A Maryland man who was involved as a youth in a Texas biker gang hopes to soon begin a ministry that would focus on evangelizing bikers.
Bill Kleckner, an active member of the Bridge of Life Church in Hagerstown, announced that he hopes to start up the ministry in January. In an interview with local media, Kleckner talked about his rough upbringing and how when younger the 54-year-old was heavily involved in drugs and alcohol while a biker.
"I'm a biker. I love bikers. But I want to touch as many people as possible," said Kleckner to the Herald-Mail.
"God takes the broken and makes them into something good. And that's what I want him to do through me. I can't fix people, but God can fix them."
Kleckner explained to Chris Copley of the Herald-Mail that while an ordained minister Kleckner's evangelism efforts will likely not involve preaching on a group scale.
"My true heart is to start a biker church … I don't have to preach. I could care less if I never stand in a pulpit. I like the one on one," said Kleckner.
Once in operation, Kleckner's ministry would not be the only one out there reaching to the biker community. Other efforts and ministries of a similar theme exist.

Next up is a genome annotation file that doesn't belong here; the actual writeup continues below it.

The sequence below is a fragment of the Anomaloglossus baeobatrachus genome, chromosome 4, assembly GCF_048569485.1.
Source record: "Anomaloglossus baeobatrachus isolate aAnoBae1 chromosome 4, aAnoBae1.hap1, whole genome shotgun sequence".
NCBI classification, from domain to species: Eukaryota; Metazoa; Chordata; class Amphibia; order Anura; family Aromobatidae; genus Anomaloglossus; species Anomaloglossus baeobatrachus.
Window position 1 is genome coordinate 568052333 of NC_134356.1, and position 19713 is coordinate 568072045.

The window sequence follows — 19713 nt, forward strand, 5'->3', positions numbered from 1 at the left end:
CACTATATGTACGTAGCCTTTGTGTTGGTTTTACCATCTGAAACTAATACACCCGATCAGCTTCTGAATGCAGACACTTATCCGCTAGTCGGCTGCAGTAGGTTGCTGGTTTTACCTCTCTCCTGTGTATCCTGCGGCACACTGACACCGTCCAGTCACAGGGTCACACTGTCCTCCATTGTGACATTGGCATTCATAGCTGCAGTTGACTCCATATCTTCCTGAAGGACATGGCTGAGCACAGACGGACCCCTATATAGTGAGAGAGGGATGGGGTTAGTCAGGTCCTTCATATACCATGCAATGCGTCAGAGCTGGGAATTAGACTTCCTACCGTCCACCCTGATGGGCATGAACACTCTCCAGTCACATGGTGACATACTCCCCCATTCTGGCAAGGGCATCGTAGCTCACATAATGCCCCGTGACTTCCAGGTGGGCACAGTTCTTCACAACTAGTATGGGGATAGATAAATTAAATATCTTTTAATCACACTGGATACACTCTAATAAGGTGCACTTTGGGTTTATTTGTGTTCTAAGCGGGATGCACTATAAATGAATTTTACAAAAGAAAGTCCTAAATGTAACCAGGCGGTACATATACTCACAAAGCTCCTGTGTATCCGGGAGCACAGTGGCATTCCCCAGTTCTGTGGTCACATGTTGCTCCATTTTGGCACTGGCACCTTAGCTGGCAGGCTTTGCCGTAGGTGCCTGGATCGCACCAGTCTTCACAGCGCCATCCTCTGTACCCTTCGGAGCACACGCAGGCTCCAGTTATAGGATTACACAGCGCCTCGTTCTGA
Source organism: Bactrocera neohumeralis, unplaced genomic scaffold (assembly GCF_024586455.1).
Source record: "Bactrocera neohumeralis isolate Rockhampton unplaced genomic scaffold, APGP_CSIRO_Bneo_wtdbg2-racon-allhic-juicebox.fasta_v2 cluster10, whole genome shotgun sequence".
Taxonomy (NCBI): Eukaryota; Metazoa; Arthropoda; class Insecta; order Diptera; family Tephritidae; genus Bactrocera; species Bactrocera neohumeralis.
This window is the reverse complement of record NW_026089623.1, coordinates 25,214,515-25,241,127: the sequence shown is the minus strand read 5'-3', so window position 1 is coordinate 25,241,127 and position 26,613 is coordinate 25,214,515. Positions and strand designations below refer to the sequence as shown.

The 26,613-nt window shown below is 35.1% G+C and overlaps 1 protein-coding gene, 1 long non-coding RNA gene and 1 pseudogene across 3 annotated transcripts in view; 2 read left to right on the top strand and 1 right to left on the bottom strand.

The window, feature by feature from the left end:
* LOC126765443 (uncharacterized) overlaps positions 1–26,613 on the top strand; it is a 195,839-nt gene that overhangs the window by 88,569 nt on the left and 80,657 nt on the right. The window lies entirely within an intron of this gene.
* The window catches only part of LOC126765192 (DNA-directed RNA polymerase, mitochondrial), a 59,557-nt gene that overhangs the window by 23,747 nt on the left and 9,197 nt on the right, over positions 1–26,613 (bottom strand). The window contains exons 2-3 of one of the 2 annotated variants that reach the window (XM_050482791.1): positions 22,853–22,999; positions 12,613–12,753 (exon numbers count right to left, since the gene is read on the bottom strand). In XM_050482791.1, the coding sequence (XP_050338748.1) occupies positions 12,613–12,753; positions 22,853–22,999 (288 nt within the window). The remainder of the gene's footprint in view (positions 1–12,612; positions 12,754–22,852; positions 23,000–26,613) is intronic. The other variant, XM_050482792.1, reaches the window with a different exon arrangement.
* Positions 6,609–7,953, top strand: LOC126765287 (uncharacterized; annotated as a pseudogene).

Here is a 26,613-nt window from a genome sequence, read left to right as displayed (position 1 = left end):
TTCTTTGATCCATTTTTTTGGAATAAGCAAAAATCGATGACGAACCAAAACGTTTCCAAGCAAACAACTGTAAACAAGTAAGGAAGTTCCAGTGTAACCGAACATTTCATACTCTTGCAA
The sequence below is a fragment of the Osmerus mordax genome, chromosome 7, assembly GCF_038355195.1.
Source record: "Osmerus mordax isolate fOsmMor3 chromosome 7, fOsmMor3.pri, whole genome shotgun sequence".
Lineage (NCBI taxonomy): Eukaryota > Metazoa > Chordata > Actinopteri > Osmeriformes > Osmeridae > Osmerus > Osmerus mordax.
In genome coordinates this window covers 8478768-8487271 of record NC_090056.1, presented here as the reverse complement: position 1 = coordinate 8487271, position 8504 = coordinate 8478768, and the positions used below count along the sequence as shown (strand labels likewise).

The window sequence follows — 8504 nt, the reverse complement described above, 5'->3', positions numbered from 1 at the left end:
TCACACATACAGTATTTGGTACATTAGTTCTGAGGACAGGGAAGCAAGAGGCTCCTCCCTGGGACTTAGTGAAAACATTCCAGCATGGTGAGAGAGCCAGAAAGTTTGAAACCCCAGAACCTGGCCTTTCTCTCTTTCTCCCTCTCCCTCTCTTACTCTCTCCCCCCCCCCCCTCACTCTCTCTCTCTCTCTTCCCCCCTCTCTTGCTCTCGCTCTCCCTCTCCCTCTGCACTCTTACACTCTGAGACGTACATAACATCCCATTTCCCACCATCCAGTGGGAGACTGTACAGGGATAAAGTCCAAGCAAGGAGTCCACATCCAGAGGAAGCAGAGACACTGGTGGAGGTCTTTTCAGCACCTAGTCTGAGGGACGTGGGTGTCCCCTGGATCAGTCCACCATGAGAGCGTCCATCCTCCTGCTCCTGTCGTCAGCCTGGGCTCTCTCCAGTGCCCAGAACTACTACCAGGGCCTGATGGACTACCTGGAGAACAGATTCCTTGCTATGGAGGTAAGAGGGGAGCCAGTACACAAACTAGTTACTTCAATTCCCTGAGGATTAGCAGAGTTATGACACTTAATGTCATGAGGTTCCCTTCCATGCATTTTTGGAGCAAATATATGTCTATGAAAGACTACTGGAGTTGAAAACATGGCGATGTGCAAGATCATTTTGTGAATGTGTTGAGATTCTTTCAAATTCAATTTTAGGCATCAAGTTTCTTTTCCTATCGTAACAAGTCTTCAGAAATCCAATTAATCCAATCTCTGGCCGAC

In April, Timothy Baptist Church of Athens, Ga., held a biker church service in hopes of going beyond the stereotypes of motorcyclists and providing for their spiritual needs.
"I think many times bikers have a rough image, and once you get to know them, the image you perceived may not be the person you meet. We wanted [them] to know that Timothy is a place where they can come and feel welcome and grow in the Lord like everybody else," said Tracy L. Boles, pastor at Timothy Baptist, in an interview with local media.
"Timothy has been around for a long time, and I want the legacy of the church to continue, and the only way you can do that is to reach out to the community and let them know we're here."
Wesley Freedom United Methodist Church of Eldersburg, Md., had a "Blessing of the Motorcycles" in April. In an earlier interview with The Christian Post, the Rev. Dr. Bill Brown of Wesley explained that the idea came from the strong biker presence in the community.
"We have several motorcycle enthusiasts in the church, who ride together, and a number of people who ride in our community," said Brown. "I was talking with one of our members, who rides, and we thought this would be a great way to kick off the riding season and reach out to our community."
Due to travel plans, Bill Kleckner could not return comment to The Christian Post by press time.